Published earlier this week by Bloomsbury, ‘The Catch: Fishing for Ted Hughes’ sees Mark Wormald fish in the poet’s footsteps. Rob St. John reviews.
In 2012, Cambridge literature academic Mark Wormald first encountered Ted Hughes’ largely-overlooked fishing diaries in the British Library. This archive of notes, letters, sketches and illustrations details fishing trips across the world: Iceland, Scotland, Devon, Alaska, Ireland. Whilst Hughes’ love for angling is relatively well-known, Wormald makes a deep and sustained claim for the link between Hughes’ poetic thinking process and the act of fishing. This double exposure to the world offers ‘a means of raiding, or persuading, or ambushing, or doggedly hunting whatever it is that lies within or below our surface selves,’ to ‘learn whatever kind of skill or trick it is that enables us to catch those elusive or shadowy thoughts.’
Wormald is himself an angler, and The Catch circles on an axis of his trips to fish the pools and pots of Hughes’ diaries. In retracing tributaries of Hughes’ angling life Wormald places fishing at the centre of the poet’s experience of the world: a means of channeling the poetics of our subsurface selves; a quasi-shamanic summoning of more-than-human life. Hughes’ liberally-quoted poems are placed within the landscapes that birthed them: tumbling West Country salmon rivers; litter-strewn Yorkshire ponds; vast, shimmering Irish pike loughs. Specific pools and glides are located from Hughes’ fishing logs, their names (‘Island Run’, ‘River Barrow’, ‘Fox Pool’) offering a familiar twinned pragmatism and poetics. Throughout, Hughes’ archive is made active, alive through Wormald’s casts and retrieves, revealing the geographical contours of his literary remains.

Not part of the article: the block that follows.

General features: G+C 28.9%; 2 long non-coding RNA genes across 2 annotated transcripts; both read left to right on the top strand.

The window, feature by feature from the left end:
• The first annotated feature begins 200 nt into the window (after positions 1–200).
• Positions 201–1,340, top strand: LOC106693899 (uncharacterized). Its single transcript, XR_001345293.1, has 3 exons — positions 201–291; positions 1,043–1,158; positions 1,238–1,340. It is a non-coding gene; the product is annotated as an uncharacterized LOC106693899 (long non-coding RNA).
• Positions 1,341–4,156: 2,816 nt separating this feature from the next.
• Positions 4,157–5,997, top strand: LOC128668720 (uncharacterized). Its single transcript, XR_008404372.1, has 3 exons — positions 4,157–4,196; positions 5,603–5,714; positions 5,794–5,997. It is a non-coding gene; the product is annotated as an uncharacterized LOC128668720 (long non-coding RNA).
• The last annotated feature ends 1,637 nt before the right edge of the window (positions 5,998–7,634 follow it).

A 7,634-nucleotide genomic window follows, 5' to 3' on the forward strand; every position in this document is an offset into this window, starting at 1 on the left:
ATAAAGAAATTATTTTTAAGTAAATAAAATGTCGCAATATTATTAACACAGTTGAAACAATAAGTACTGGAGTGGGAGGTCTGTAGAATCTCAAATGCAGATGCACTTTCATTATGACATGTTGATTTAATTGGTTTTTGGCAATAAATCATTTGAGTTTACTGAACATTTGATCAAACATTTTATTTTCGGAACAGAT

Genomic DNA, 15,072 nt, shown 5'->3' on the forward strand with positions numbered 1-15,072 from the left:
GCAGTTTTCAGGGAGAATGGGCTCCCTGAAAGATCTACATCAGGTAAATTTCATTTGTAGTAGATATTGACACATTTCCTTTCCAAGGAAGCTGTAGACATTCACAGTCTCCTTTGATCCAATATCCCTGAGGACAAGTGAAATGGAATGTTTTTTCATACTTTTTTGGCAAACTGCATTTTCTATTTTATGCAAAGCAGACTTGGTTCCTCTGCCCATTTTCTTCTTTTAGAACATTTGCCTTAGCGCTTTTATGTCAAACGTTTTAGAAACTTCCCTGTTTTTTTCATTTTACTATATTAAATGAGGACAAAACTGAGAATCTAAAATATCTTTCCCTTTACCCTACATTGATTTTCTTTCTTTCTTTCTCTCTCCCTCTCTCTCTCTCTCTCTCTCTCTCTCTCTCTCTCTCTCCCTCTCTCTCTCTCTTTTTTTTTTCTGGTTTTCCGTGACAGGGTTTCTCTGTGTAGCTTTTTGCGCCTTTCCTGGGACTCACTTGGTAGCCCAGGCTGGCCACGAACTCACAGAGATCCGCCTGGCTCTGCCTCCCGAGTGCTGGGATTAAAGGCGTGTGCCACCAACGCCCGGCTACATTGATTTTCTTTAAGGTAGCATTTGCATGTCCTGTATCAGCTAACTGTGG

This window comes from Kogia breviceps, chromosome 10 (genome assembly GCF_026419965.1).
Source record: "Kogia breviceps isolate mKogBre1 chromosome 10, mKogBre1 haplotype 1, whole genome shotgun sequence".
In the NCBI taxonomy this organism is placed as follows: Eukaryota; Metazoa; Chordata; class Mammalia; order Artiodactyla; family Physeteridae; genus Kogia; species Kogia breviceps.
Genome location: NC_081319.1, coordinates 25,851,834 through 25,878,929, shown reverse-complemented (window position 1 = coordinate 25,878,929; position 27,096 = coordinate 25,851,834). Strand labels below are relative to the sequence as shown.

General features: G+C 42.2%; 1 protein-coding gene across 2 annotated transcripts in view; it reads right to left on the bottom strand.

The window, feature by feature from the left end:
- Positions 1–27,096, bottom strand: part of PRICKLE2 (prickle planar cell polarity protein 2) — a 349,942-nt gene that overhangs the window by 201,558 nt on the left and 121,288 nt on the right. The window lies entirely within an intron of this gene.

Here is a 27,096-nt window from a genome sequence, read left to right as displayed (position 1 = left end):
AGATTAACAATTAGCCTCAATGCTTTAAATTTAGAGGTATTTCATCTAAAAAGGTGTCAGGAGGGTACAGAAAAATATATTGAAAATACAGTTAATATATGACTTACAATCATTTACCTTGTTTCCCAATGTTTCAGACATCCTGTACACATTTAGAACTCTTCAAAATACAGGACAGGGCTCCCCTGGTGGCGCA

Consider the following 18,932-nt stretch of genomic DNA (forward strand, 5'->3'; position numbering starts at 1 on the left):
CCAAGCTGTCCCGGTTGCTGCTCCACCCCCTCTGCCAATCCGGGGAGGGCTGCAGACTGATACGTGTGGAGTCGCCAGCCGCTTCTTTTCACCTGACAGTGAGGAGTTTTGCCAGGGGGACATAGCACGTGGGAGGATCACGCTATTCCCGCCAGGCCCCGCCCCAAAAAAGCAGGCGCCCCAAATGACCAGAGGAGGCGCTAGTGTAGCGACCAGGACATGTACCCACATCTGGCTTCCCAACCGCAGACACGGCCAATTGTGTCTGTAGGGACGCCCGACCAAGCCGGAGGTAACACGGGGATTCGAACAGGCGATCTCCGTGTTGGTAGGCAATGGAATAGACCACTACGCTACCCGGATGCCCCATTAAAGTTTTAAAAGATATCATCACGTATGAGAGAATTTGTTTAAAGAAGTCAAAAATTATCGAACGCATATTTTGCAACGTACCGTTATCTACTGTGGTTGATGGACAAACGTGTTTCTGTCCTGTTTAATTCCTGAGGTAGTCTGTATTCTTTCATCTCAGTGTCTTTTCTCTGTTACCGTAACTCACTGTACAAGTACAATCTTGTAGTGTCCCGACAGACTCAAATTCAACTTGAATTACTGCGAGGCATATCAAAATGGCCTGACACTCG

The Catch is more than a new survey of Hughes’ life, however. Wormald’s own prose is sprung and striking, where fishing is framed an act of ‘Putting you in your place. You feel your way. You deepen. You remake yourself. You become, as long as you can make it last, a part of the river’s life.’ And the carrying streams of this book are not only those of Hughes’ life, and those of his family and friends, but of Wormald’s too. The Catch becomes a subtle mediation on what it is to be a father, a son, a brother. It reflects on the spaces opened by the act of fishing to let these thoughts unfurl. ‘We become creatures of light for rare moments, if we are lucky, for rare days: as sons as readers, as fishermen. There was, and always will be, unfinished business. Always another reason to go fishing,’ he writes.
‘The Catch: Fishing for Ted Hughes’ is out now and available here (£18.60).